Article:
Spectators observe the Signal Corps Airplane No. 1 above Fort
Photo from National Historic
The first military airplane in the world, built by the Wright
brothers for the Army Signal Corps, made its first flight at Fort
Myer, Virginia, in September 1908. The Army established military aviation
in the Signal Corps in August 1907 because observation and reconnaissance
were the only functions for the airplane known to the military at that
time. In December 1907, the Chief Signal Officer requested bids for a
flying machine with requirements generally thought to be impossible. Many
in the aeronautical community predicted that the Army would not receive
any bids, but the Wright brothers signed a contract on February 10, 1908,
and delivered the airplane to Fort Myer in August 1908. The specification
required the "Heavier-than-air Flying Machine" to carry two
people, fly 40 miles per hour, make a one-hour endurance flight and be
portable by Army wagons. Flying instruction for two officers was also
Orville Wright was the pilot for the flights required to demonstrate performance.
Less than a thousand people witnessed the first flight at Fort Myer on September
3, 1908, because the general public was still doubtful that powered flight
had been achieved. Orville's subsequent flights during the next two weeks
were watched by thousands, and finally convinced the American public that
"man could fly." The flights at Fort Myer established a number
of new world records for endurance, but the last flight on September 17
ended in disaster. A crack in the right propeller caused the plane to crash,
seriously injuring Orville and killing Lt. Thomas E. Selfridge. Delivery
of the new flying machine was postponed until the following summer, when
Orville made additional demonstration flights at Fort Myer in a Wright A
plane, an improvement of the 1908 design. The Army formally accepted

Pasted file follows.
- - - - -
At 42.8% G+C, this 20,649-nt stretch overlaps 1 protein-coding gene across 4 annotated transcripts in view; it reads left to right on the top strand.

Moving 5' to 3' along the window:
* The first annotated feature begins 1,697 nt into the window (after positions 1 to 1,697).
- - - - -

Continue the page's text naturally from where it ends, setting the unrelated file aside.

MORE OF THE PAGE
Signal Corps Airplane No. 1, the world's first military airplane,
on August 2, 1909. The Wright brothers fulfilled their contract in October
and early November when Wilbur Wright provided flying instruction for three
Army officers at College Park, Maryland.
Rotating images of the crash which
killed Lt. Thomas Selfridge and
the Selfridge Gate (near the crash site) between Fort Myer and Arlington
Cemetery where Lt. Selfridge is buried
photo courtesy of U.S. Army; current photo from National Register
Fort Myer had been established as Fort Whipple during the Civil War in 1863.
It was renamed for Brigadier General Albert J. Myer, who established the
Signal School of Instruction for Army and Navy Officers here in 1869. By
the turn of the 20th century, the military had determined that Fort Myer
should become a permanent army post, and an extensive building program was
initiated. The buildings of the historic district date to this period of
construction and include commodious senior officers' quarters known as "Generals'
Row" that became home to the Army Chiefs of Staff including Generals Leonard
Wood, Douglas MacArthur, George C. Marshall, Dwight D. Eisenhower and William
Westmoreland. Fort Myer is also the home of the Air Force Chief of Staff
and the Chairman of the Joint Chiefs of Staff.
The parade ground of Fort Myer, now known as Summerall Field, is lined
by some of the fort's historic buildings. Click here for a panoramic
image of the field.
Photo courtesy of the Old
Guard, 3rd U.S. Infantry
The Fort Myer Historic District, a National
Historic Landmark, is roughly bounded by Arlington Blvd (U.S. 50),
Clarendon Blvd. and Arlington National Cemetery. Due to heightened security,
this active base is not open to the public. For more information visit
the base's website.